History | Middle East History through Literature and Film
C305 | 28338 | Martin


Above class open to undergraduates and Education MA's only
A portion of the above class reserved for majors
Above class meets with NELC-N303

Course Description:
This course is designed to engage with major events and issues in
the history of the Middle East through the reading of fiction and
the viewing of films produced in or about the region. The course
meets twice weekly. One meeting will be dedicated to screening
films. The second meeting will be dedicated to a discussion of the
historical issues raised in that week’s film(s) and assigned
readings. The latter will consist of a novel or collection of short
stories and portions of a general historical narrative of Middle
East history. Students will be responsible for ALL outside readings
(avg. 50-75 pages per week) and will be graded on participation in
the aforementioned discussions. While no previous course work or
prior knowledge of Middle East history is mandatory for enrollment
in this class, students will be required to acquire and maintain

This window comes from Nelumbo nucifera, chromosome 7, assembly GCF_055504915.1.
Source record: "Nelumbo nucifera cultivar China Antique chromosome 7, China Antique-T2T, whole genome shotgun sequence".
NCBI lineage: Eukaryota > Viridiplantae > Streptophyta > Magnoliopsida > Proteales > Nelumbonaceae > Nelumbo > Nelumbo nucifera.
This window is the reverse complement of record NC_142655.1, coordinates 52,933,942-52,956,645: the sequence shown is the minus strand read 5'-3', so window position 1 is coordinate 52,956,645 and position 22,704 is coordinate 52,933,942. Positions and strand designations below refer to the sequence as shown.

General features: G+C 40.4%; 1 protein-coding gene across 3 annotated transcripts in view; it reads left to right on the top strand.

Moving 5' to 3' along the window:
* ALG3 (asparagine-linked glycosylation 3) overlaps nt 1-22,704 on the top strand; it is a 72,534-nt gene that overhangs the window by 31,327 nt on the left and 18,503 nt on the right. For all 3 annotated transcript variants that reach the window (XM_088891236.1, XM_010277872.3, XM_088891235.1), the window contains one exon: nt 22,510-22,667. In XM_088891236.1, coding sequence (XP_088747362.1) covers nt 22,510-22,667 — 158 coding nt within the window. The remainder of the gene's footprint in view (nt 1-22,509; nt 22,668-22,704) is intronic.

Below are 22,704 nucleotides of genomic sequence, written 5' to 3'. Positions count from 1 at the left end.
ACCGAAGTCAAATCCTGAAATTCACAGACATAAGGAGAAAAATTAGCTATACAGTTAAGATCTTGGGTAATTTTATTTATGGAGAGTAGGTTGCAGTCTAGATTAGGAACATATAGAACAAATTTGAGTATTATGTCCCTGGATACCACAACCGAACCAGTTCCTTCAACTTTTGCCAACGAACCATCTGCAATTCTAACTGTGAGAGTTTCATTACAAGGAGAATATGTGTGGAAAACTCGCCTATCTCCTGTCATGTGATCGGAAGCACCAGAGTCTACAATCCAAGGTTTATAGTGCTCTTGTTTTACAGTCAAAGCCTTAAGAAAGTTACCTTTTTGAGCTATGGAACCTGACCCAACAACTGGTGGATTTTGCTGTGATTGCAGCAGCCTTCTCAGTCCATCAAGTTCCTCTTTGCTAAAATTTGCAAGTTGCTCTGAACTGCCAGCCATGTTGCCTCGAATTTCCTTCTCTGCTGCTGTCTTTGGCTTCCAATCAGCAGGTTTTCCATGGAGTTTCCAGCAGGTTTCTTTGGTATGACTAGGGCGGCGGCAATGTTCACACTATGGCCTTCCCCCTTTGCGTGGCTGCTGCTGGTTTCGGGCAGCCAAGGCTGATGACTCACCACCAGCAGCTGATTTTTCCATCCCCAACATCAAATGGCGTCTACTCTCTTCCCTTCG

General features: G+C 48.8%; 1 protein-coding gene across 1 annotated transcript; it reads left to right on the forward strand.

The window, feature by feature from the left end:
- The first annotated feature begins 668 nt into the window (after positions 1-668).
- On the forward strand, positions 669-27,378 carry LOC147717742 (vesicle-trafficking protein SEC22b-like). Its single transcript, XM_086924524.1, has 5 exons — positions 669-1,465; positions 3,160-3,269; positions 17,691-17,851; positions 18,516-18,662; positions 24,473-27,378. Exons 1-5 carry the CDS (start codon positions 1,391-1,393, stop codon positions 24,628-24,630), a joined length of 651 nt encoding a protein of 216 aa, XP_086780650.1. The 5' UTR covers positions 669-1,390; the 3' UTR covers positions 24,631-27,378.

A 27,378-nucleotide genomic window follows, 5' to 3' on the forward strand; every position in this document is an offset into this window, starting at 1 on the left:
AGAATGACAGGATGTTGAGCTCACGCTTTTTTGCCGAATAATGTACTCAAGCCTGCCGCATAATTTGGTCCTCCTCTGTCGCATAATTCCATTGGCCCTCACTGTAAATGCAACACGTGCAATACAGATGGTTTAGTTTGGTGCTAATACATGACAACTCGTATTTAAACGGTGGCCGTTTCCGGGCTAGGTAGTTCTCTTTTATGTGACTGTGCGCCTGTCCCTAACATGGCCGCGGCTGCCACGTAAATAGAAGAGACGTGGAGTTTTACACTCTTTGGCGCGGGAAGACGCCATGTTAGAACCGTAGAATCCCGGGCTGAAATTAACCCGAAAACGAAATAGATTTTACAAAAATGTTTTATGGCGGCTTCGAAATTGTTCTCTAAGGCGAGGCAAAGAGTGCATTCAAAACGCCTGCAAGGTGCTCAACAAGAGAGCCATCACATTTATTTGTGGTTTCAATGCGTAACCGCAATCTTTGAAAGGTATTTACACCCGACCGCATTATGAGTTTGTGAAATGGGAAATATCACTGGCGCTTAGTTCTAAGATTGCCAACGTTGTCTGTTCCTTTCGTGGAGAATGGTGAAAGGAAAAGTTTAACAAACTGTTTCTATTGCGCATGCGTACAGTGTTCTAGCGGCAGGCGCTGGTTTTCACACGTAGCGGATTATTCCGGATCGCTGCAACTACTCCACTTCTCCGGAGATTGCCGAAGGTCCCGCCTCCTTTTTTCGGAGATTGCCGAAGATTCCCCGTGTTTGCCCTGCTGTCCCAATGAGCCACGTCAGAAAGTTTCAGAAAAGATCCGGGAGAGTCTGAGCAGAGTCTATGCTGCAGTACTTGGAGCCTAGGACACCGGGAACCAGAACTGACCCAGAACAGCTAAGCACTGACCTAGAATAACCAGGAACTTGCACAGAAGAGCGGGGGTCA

familiarity with the relevant historical events and historiographic
issues by completing each week’s assigned readings in a general
history text.

Course Format:
This course will meet twice weekly. Meetings will consist of film
presentations (Monday) and class discussions (Wednesday).

Course Requirements:
Assignments and Grading-
Each student will complete four in-class quizzes, three short take-
home essays (2-3 pages in length, topics to be announced), and
occasional in-class writing assignments. In addition, students will
be graded on their attendance and participation in weekly in-class
discussions. Each quiz is worth 10% of the final grade (total of
40%), each essay is worth 10% (total of 30%), and attendance and
participation is worth 30% of the final grade. However, failure to
complete ANY of these assignments may result in failure of the
course.

Required Reading-
Readings will include (but not be limited to) excerpts from the
following texts:
Tareq Ali, "The Book of Saladin: A Novel."

Emile Habiby,  "The Secret Life of Saeed the Pessoptimist."

Ulfat Idlibi, "Sabriya: Damascus Bitter Sweet."

Naguib Mahfouz, "Karnak Café."

Orhan Pamuk, "The White Castle."

Kamran Pasha, "Mother of the Believers: A Novel of the Birth of
Islam."

Raja Shehadeh, "Strangers in the House: Coming of Age in Occupied
Palestine."